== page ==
Can we designate Ant-Man as the official post-Avengers palate cleanser?
Three years ago, Avengers: Age of Ultron was a heavy, lengthy movie that teased the break-up of the team and dealt with some weighty stuff. Ant-Man came out a few months later and reminded us what Marvel movies typically are; light and breezy, fun and funny. Here we are three years later and Infinity War makes Age of Ultron look like Sesame Street. It’s two months later and though the dust has settled, the shock of the ending has not subsided. It arguably cast a pall over the rest of May, ushering in a slightly subdued box office for Deadpool 2 and a crippling of Solo.
Ant-Man and the Wasp had the important task that previously fell on its predecessor, to remind Marvel fans that it’s not all doom and gloom. Fun can be had and Ant-Man is the perfect guy (and Wasp the perfect woman) to carry that torch.
Fortunately, like the original, the movie nails its role.
Unlike Thor, whose humor is derived from his own aloofness, and unlike Iron Man, with his sardonic personality, Ant-Man’s Scott Lang is a funny man who knows he’s a funny man, doesn’t brush his humor off as being cool (because he knows he’s not cool) but uses it instead as a tension-defuser. Because unlike Thor and Iron Man, Scott Lang knows he’s no remarkable hero. He’s a screw-up, and though you can point to many examples where Thor and Iron Man have screwed up (sometimes with hugely disastrous consequences), it feels different when they do it. It’s probably because those guys project such tremendous confidence and charisma, they spellbound you into thinking they’ve got things under control even while they’re in the middle of putting out a fire they started moments earlier.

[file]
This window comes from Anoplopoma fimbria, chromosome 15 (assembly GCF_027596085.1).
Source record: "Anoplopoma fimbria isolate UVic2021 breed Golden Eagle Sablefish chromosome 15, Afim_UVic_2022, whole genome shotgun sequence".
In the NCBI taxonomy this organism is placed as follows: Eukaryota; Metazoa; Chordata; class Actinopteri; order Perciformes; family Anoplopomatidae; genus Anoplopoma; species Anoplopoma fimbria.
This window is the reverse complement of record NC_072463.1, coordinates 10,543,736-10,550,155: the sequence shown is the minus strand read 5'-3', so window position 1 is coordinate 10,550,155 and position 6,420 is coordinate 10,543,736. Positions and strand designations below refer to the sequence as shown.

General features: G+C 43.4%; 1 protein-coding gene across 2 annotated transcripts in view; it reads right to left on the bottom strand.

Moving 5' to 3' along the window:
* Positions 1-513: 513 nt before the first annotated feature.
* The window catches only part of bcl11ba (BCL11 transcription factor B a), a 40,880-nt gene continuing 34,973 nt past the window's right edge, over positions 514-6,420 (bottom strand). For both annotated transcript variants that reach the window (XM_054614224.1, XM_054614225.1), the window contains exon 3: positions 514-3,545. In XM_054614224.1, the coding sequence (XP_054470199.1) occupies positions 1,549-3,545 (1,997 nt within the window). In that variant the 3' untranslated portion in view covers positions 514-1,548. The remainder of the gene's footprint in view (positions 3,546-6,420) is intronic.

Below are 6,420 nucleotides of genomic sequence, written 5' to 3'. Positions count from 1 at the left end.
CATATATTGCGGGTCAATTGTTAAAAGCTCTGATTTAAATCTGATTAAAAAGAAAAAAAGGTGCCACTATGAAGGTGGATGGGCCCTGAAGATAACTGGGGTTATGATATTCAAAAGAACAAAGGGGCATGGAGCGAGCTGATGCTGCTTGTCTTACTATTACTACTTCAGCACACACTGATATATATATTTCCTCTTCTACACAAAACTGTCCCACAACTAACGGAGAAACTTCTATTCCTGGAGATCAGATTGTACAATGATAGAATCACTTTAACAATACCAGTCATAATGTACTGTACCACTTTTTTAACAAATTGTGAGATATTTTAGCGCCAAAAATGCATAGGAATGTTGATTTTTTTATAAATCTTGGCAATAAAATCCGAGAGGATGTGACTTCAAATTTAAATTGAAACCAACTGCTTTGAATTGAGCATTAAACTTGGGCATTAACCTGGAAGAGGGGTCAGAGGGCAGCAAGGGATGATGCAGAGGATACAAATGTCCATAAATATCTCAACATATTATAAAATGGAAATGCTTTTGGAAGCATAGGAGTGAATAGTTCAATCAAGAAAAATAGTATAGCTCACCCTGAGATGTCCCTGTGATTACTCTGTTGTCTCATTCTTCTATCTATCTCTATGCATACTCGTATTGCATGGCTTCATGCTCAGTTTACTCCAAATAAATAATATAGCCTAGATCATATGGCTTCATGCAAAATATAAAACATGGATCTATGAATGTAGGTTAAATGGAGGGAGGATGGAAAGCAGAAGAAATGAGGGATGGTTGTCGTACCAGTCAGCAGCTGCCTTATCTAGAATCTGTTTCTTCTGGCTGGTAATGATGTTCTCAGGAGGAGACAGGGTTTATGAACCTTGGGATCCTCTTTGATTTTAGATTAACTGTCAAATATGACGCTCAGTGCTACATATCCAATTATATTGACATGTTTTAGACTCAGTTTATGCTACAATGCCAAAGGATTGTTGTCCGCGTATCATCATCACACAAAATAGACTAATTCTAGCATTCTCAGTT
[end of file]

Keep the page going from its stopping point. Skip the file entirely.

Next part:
Scott Lang does not project such confidence.
The movie knows this too and they make a virtue out of it, building its entire story around the fact that Ant-Man can’t go five feet without tripping over his shoelaces. You can quibble that the movie goes a bit overboard with the “Scott’s a screw-up” concept, especially after he was reasonably successful in Civil War, but I will handwave it on account that the movie’s heart is in the right place; if it wasn’t part of a story they were trying to tell I’d wag my finger at it and call it a continuity error, but I appreciate that there’s a theme to this story. The first Ant-Man was a heist film, Ant-Man and the Wasp is a film about teamwork.
Ant-Man and the Wasp is not a direct sequel to the first Ant-Man; it’s a pick-up where Civil War left off. At the end of the first movie, everything is happy and wonderful. Ant-Man is established as a new hero, he’s got a purpose in life, he’s got a girlfriend. It was a very phase-one sort of movie. In Civil War, you’re given no indication that anything is askew. Captain America needs help, Ant-Man does his thing, gets caught but it’s okay because Cap broke them out in the end. Scott gets a passing mention in Infinity War that he took a deal with the Feds but that’s it; there’s no hint of anything dramatic there.